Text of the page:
Vaccinated individuals who are 18 years of age and older — especially those at high risk for severe disease due to COVID-19 — should receive booster shots. People who received a primary series of Pfizer or Moderna vaccines should receive a booster six months after the second dose. Johnson & Johnson vaccine recipients should receive a booster two months after the single dose. 

“Getting boosted increases your level of protection,” del Rio explains. “People say, ‘How do I prepare for Omicron?’ I say, ‘Get boosted.’” 

Q: What role does COVID-19 testing play in preventing the spread of Omicron? 

A: “Testing is incredibly important as we move forward,” Guest says, noting that participation in her COVID-19 testing events has dwindled. “Hopefully, that means some people have moved to testing at home, but we want to reiterate that testing is important to stop the spread of COVID-19.” 

Before gathering for the holidays, del Rio suggests that all attendees get tested for COVID-19. “And it really matters who is going to be in your household. If I have my 97-year-old mother there, we need to be sure everybody is uninfected,” he says. “If you’re going to be around people who are high-risk, you really want to get tested.”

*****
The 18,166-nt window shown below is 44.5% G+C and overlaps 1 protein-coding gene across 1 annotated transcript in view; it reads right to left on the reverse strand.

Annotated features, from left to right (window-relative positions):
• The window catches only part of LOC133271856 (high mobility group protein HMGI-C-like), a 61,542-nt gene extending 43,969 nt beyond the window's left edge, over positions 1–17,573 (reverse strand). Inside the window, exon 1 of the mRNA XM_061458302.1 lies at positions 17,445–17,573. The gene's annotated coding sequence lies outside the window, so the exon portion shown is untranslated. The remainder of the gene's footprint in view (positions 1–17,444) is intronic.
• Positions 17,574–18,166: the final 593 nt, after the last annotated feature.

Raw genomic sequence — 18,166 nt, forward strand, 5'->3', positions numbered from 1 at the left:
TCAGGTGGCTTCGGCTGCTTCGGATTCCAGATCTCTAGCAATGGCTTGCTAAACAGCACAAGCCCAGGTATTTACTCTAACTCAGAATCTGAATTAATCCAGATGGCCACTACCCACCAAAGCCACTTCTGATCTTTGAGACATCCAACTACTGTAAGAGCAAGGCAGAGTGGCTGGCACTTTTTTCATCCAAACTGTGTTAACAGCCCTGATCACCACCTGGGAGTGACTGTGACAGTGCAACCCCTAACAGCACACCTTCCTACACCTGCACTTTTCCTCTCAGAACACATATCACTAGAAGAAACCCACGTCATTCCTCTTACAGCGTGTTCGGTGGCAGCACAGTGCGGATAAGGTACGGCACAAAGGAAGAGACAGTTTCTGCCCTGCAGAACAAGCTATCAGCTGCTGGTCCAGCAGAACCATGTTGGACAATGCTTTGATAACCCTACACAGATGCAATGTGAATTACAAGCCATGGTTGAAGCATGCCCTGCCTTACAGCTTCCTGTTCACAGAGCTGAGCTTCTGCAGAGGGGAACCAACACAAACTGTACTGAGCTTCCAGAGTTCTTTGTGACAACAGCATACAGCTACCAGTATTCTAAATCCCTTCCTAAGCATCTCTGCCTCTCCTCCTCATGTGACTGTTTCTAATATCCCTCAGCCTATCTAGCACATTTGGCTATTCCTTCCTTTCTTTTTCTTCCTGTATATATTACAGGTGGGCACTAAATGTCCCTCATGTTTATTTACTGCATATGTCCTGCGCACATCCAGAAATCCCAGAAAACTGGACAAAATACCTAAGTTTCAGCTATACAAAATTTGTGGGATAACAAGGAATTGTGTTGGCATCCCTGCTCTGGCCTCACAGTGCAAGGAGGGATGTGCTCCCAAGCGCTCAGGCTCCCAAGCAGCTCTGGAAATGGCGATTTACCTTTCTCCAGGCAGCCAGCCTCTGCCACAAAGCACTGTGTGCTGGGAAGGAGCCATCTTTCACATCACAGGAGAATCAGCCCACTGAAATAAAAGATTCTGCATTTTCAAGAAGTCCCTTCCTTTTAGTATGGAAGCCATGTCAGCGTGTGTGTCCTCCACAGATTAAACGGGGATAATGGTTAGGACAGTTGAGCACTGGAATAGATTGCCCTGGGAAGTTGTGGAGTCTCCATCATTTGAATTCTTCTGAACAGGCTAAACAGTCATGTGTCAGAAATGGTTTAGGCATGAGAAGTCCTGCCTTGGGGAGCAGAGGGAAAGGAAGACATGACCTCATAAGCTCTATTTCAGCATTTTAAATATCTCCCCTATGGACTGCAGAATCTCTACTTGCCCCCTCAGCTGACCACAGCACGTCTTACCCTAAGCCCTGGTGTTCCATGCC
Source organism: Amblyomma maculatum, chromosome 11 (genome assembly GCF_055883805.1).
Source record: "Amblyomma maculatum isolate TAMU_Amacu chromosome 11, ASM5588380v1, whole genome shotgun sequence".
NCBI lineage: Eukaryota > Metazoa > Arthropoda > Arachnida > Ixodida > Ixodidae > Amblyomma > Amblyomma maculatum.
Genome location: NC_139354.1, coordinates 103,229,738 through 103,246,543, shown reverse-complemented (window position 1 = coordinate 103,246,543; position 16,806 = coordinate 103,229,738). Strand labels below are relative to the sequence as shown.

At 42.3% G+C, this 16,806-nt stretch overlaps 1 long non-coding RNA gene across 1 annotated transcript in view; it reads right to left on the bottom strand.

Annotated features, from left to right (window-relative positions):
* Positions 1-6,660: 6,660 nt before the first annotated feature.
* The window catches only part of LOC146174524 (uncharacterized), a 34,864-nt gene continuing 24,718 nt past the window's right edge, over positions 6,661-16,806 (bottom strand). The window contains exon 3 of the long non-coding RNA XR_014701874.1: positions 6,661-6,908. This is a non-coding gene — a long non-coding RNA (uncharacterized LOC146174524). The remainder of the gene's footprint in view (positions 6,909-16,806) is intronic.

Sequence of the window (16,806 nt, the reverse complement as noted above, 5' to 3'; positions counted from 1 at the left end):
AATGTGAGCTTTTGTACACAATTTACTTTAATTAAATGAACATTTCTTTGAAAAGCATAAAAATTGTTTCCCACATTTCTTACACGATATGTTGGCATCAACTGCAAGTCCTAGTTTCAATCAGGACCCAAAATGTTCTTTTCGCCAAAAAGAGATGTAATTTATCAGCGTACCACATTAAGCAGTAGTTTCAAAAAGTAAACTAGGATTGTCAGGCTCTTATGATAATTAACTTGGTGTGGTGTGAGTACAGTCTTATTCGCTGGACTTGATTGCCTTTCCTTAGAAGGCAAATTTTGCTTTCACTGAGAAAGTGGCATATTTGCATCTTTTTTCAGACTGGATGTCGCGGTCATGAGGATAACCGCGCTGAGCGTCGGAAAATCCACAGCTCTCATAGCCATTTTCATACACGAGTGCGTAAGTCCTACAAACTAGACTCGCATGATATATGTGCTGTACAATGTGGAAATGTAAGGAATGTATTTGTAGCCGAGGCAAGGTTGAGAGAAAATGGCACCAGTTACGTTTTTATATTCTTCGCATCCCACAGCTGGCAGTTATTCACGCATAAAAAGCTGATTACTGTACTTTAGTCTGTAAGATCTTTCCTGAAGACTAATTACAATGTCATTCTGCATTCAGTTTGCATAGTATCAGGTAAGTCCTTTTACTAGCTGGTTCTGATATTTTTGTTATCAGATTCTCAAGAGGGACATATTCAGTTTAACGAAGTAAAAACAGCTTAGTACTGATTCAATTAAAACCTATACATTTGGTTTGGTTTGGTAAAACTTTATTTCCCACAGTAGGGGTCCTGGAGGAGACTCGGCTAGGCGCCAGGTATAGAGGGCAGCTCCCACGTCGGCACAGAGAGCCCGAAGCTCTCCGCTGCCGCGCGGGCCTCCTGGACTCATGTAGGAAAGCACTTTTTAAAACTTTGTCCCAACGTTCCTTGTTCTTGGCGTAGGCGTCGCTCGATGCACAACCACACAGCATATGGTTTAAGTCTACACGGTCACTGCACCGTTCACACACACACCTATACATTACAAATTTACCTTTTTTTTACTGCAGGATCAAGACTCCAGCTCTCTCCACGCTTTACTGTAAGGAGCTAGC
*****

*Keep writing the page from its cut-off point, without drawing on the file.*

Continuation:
“It’s important that we realize that these tests are not perfect, so ideally you want to get tested 24 hours before the event and again right before the event,” del Rio adds. At-home COVID-19 tests available at drugstores provide two tests per package to encourage repeat testing. “You should test yourself twice, and by doing that you dramatically increase the predictive value of the test.” 

Q: Does Omicron cause more severe disease than the Delta variant? 

A: “Looking at some of the data, mostly from South Africa, it’s not yet totally clear whether infection from Omicron causes more severe disease compared to infections with other variants,” Guest says.  

Anecdotal data from South Africa indicate that hospitalization rates with the Omicron variant are lower than with previous strains, and that patients admitted to the hospital experience milder disease and shorter stays. 

Although hospitalization rates appear lower, many of the individuals infected with Omicron in South Africa are young people who typically experience mild illness from COVID-19. There are also many cases among travelers, who tend to be generally healthy as well. 

“Currently, even with all the progress that has been made, we know more about what we don’t know than what we do know about Omicron,” del Rio says. For example, there is not yet enough data to predict whether the Omicron variant may have a more severe impact if it spreads through a high-risk population such as a nursing home. Residents at nursing homes and long-term care facilities can prepare for potential waves of Omicron by getting vaccinated and receiving booster shots.